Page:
Our Mike Matune discovered the Ault Park Concours in Cincinnati, OH only a few years ago and has been looking forward to covering it ever since.
Tom Shaughnessy brought the famous “Caballo II” from California to grace the field at Ault Park. This car, top, is another piece of real Americana, having been hot rodder Ak Miller’s effort to take on the world’s best. Starting with a Frank Kurtis frame, it has a Jack Sutton crafted aluminum body. Under hood you find a Hilborn fuel-injected early Chrysler Hemi. In period, it showed up everywhere from the Mille Miglia to Bonneville and Riverside Raceway.

Each year the show presents a different, interesting, high caliber group of cars with an array of featured marques and themes. Among this year’s, was a celebration of the VW Beetle, above, a car that still evokes strong emotion and devotion long after its roughly 65 year production run of over 20 million examples had ended. You could trace the evolution of the iconic shape as time shaped detail, but not the basic concept. The show benefits Juvenile Arthritis.

Hagerty Insurance’s Youth Judges program was very much in evidence with close to thirty kids participating. They toured the show field and judged the cars for themselves, later presenting awards to their favorites. It is critical that we involve the next generation in our hobby/sport/business and our hats are off to Hagerty for their support of this successful program.

Ford’s Thunderbird has been with us for 60 years now and has been just about everything in its life from sleek two-seater to a personal luxury car. Edward Finke’s ‘59 “Squarebird” represents one of those stops along the way with the Thunderbird as racer. Built to take on NASCAR, these cars were delivered with 390-inch engines with three speed manual transmissions and sans power accessories. It never raced, but rather ended up (allegedly) in the nefarious moonshine trade. As the car became known to revenuers, it became a museum piece, further preserving it.

Regardless of your automotive taste, how can you not find a triple-black, tri-power, four-speed  ‘64 GTO convertible captivating? This one was full-on concours restoration with every tag and marking intact. The “dog dish” hubcaps and redline tires are period correct.

And while we are on stunning black cars, we have to mention Stephen Barrett’s ‘59 Corvette with a brilliant red interior. A 270-horsepower solid-lifter, dual-quad 283-inch engine, bolted up to a four speed, powers it.

Under the heading Future Cars from the Past, Ault Park presented examples of what many thought in the day we would be driving now. Von Dutch (Kenny Howard) created this futuristic car from an F86 wing tank and Harley-Davidson motorcycle engine. Details include wheel pants, swing-away headlights, rudder & wings and fore & aft seating to provide the feeling of flying on the ground. In the background, other future cars include a Delorean and a GM Motorama early Corvette tribute, the fastback Corvair.

The Ingram Collection was well represented at Ault Park with several great cars. Among them was this ‘72 Porsche 911 STR, custom styled by Magnus Walker who was also in attendance. The car has appeared on the cover of Road & Track and made numerous TV appearances. Walker posed for numerous selfies and took in the entire show. His comments during the awards ceremony on the quality of the Ault Park Concours and his appreciation for all things Cincinnati from the city’s architecture to Montgomery Inn ribs were warm and well received.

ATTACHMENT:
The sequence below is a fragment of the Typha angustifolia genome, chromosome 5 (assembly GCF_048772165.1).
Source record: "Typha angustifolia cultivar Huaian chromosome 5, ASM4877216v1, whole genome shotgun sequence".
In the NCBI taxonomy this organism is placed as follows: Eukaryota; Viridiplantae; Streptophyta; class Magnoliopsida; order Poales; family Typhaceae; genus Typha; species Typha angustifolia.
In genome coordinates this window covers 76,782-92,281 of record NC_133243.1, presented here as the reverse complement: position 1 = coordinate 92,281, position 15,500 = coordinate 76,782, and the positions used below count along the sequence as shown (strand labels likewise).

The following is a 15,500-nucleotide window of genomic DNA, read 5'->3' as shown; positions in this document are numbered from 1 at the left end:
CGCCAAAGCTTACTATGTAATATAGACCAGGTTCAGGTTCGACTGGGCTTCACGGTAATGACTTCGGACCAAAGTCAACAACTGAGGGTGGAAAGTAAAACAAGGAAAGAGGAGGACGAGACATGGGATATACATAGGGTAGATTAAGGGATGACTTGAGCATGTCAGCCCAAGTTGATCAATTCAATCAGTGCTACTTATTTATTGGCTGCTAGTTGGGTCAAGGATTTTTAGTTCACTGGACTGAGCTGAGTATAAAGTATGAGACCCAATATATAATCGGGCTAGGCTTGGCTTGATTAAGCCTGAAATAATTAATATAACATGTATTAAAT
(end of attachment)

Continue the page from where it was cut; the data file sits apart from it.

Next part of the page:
We’ll admit to not having a huge knowledge base regarding motorcycles, but couldn’t help but be impressed by Jim Walther’s ‘40 Indian. An F-head, straight four of about 80 cubic inches powers the bike through a lever-shifted three-speed transmission. Suspension is by a quarter-elliptic leaf spring up front and coils in the rear. it was discovered in pieces over 20 years ago and restored by its owner and may have been a police bike.

Jim Jaeger’s ‘66 Dino 206 SP was Ferrari’s entry into two-liter prototype racing in the mid-1960s. Powered by a 200-horsepower 2.0-liter V-6 engine, its styling is reminiscent of larger-engined Ferrari prototypes. It’s a Le Mans veteran, driven by Hobbs & Salmon.

Despite their pragmatic nature, a fire engine’s styling has often reflected the time in which it was created. There is no doubt Mark Radtke’s ‘24 REO-Speedwagon Obenchain/Boyer example belongs in the “Brass” era. It served Van Buren Township in Western Ohio before winding its way in life onto a Concours show field.

Much had changed by the early-1970s when the Datsun 510 burst onto the scene and assumed the role of giant killer. That was in the heyday of the Under-2.5 Liter Trans-Am. They would vanquish all in their path and take home the series championship two years in a row. The Nissan Heritage Collection is today the caretaker of an original Brock Racing Enterprises (BRE) 510. While a milestone in the evolution of the Japanese car in the American market, it was only a step to where they stand today.

Part of the Mercedes Featured Marque class, Dr. Jack Hahn’s ‘93 500E resulted from a partnership between Mercedes and Porsche to put a big engine in a midsize car. But they didn’t stop there as they added larger brakes and increased the track, flaring the fenders in the process. By the time they finished, the creation was a “Wolf in Sheep’s Clothing”.

Next year’s Ault Park Concours d’Elegance is scheduled for June 13, 2016, featuring Ferrari. Special displays will include 100 Years of BMW; The Pickup Truck and the 50th Anniversary of the Ford GT40’s 1-2-3 Sweep of Le Mans.

Words & Photos: M.M. “Mike” Matune, Jr.

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